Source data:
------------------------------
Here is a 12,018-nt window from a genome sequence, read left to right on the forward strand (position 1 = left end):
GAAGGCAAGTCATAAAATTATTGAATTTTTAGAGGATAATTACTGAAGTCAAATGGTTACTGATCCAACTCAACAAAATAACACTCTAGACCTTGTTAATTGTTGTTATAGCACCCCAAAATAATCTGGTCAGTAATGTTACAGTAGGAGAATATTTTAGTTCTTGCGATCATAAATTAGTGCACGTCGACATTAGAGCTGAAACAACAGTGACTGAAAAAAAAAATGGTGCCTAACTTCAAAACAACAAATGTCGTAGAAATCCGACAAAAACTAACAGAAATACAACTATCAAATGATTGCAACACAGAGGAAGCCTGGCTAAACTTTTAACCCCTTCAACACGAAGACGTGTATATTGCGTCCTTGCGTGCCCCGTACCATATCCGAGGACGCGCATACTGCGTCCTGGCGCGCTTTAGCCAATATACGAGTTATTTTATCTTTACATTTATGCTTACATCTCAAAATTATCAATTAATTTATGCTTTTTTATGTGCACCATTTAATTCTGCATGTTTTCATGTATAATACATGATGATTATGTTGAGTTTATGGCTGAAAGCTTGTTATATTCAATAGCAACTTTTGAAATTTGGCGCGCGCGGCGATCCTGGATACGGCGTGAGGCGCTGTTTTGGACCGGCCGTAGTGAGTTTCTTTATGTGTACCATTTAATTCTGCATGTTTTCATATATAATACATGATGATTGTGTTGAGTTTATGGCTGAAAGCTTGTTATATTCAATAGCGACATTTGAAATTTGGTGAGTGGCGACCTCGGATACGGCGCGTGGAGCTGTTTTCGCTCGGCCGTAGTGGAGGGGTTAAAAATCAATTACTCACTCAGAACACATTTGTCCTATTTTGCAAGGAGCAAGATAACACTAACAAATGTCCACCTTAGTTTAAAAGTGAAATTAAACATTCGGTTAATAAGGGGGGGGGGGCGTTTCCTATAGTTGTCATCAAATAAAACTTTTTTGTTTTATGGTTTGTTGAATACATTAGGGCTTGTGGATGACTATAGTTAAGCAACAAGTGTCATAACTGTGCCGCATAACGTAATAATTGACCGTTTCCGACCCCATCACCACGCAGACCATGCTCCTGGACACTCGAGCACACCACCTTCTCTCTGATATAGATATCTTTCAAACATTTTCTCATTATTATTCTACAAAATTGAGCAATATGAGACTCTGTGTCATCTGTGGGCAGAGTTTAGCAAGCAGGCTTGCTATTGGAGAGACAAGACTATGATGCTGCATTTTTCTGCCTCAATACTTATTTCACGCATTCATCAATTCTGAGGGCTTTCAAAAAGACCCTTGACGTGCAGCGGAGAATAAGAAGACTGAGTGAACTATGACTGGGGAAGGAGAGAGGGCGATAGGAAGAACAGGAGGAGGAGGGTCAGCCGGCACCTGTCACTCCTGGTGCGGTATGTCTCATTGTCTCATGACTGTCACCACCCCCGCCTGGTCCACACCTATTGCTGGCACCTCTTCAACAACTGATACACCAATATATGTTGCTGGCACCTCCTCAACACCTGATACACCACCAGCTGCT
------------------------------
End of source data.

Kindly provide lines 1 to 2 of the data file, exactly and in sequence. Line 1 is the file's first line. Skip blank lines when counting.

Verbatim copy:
Here is a 12,018-nt window from a genome sequence, read left to right on the forward strand (position 1 = left end):
GAAGGCAAGTCATAAAATTATTGAATTTTTAGAGGATAATTACTGAAGTCAAATGGTTACTGATCCAACTCAACAAAATAACACTCTAGACCTTGTTAATTGTTGTTATAGCACCCCAAAATAATCTGGTCAGTAATGTTACAGTAGGAGAATATTTTAGTTCTTGCGATCATAAATTAGTGCACGTCGACATTAGAGCTGAAACAACAGTGACTGAAAAAAAAAATGGTGCCTAACTTCAAAACAACAAATGTCGTAGAAATCCGACAAAAACTAACAGAAATACAACTATCAAATGATTGCAACACAGAGGAAGCCTGGCTAAACTTTTAACCCCTTCAACACGAAGACGTGTATATTGCGTCCTTGCGTGCCCCGTACCATATCCGAGGACGCGCATACTGCGTCCTGGCGCGCTTTAGCCAATATACGAGTTATTTTATCTTTACATTTATGCTTACATCTCAAAATTATCAATTAATTTATGCTTTTTTATGTGCACCATTTAATTCTGCATGTTTTCATGTATAATACATGATGATTATGTTGAGTTTATGGCTGAAAGCTTGTTATATTCAATAGCAACTTTTGAAATTTGGCGCGCGCGGCGATCCTGGATACGGCGTGAGGCGCTGTTTTGGACCGGCCGTAGTGAGTTTCTTTATGTGTACCATTTAATTCTGCATGTTTTCATATATAATACATGATGATTGTGTTGAGTTTATGGCTGAAAGCTTGTTATATTCAATAGCGACATTTGAAATTTGGTGAGTGGCGACCTCGGATACGGCGCGTGGAGCTGTTTTCGCTCGGCCGTAGTGGAGGGGTTAAAAATCAATTACTCACTCAGAACACATTTGTCCTATTTTGCAAGGAGCAAGATAACACTAACAAATGTCCACCTTAGTTTAAAAGTGAAATTAAACATTCGGTTAATAAGGGGGGGGGGGCGTTTCCTATAGTTGTCATCAAATAAAACTTTTTTGTTTTATGGTTTGTTGAATACATTAGGGCTTGTGGATGACTATAGTTAAGCAACAAGTGTCATAACTGTGCCGCATAACGTAATAATTGACCGTTTCCGACCCCATCACCACGCAGACCATGCTCCTGGACACTCGAGCACACCACCTTCTCTCTGATATAGATATCTTTCAAACATTTTCTCATTATTATTCTACAAAATTGAGCAATATGAGACTCTGTGTCATCTGTGGGCAGAGTTTAGCAAGCAGGCTTGCTATTGGAGAGACAAGACTATGATGCTGCATTTTTCTGCCTCAATACTTATTTCACGCATTCATCAATTCTGAGGGCTTTCAAAAAGACCCTTGACGTGCAGCGGAGAATAAGAAGACTGAGTGAACTATGACTGGGGAAGGAGAGAGGGCGATAGGAAGAACAGGAGGAGGAGGGTCAGCCGGCACCTGTCACTCCTGGTGCGGTATGTCTCATTGTCTCATGACTGTCACCACCCCCGCCTGGTCCACACCTATTGCTGGCACCTCTTCAACAACTGATACACCAATATATGTTGCTGGCACCTCCTCAACACCTGATACACCACCAGCTGCT